Seals at Martin Island, Port Kembla

One-by-one we got kitted up and carried out our buddy checks, then awkwardly walked towards the back of the boat with our fins on and did a giant stride into the water. The water was cold but bearable however I still had a mild panic attack (hyperventilation) purely because choppy waters frightens me. Fortunately I had Jono around and he helped me out by resting me on my back for a bit to calm me down (a trick we learnt from the divemaster on our last dive in Mornington Peninsula to deal with my panic attack) while we waited on the surface for Adrian and Kane to jump off the boat. Once we were all in the water, we swam towards the anchor line, then Kane signalled for us to descend and we went down, following the anchor line to the bottom, some 15 metres below the surface. Visibility was about 5 metres which was understandable given the water conditions but definitely a lot less choppy compared to when we were at the top. I was pretty happy being underwater and all fears whatsoever went out the door. I followed closely behind Kane, checking every so often that Jono was nearby. Kane had a shark shield trailing from his foot - looked rather odd though quite inviting to tug at :P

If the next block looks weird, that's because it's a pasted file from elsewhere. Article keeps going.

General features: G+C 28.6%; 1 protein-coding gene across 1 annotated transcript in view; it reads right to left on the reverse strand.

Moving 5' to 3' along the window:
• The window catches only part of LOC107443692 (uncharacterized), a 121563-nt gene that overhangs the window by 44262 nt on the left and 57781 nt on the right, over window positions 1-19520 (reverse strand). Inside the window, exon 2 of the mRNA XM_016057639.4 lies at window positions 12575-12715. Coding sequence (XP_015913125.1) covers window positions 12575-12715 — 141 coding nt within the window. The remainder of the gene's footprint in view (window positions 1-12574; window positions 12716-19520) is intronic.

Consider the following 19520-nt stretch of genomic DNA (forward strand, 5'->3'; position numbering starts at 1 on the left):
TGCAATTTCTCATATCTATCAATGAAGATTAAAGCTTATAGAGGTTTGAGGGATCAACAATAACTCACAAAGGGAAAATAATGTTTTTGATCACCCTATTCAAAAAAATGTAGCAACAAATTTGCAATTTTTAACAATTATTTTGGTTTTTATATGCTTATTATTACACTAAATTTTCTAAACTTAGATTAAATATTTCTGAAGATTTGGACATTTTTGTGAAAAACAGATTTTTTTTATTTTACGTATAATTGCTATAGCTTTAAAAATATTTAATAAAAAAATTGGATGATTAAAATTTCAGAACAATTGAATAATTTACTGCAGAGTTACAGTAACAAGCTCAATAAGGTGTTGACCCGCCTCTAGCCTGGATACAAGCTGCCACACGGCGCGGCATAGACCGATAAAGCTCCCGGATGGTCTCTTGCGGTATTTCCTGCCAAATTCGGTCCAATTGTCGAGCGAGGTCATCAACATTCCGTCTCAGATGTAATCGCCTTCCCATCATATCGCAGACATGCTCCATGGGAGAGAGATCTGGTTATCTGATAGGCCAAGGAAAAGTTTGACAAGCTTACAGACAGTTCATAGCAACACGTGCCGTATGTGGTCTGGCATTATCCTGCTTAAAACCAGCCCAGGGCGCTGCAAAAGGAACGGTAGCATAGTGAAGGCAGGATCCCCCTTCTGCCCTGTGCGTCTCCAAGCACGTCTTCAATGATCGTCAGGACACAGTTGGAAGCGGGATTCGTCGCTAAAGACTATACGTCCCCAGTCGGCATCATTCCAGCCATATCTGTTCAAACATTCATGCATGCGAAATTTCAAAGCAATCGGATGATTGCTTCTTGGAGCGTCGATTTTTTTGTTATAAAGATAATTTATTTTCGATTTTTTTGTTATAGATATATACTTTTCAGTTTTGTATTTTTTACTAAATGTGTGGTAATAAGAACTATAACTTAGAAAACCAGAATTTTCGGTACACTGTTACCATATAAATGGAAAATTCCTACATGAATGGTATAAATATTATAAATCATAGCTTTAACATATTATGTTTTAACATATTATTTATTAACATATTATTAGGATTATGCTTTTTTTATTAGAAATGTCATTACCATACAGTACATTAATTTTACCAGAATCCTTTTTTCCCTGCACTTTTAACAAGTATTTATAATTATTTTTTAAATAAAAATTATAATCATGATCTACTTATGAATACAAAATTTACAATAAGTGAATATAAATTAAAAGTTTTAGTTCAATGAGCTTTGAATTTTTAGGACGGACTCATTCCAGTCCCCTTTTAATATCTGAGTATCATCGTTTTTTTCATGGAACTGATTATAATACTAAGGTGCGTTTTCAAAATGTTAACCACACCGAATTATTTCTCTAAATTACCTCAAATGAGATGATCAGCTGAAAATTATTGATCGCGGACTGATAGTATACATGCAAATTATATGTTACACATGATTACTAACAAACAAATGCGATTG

Divemaster Kane leading the seal dive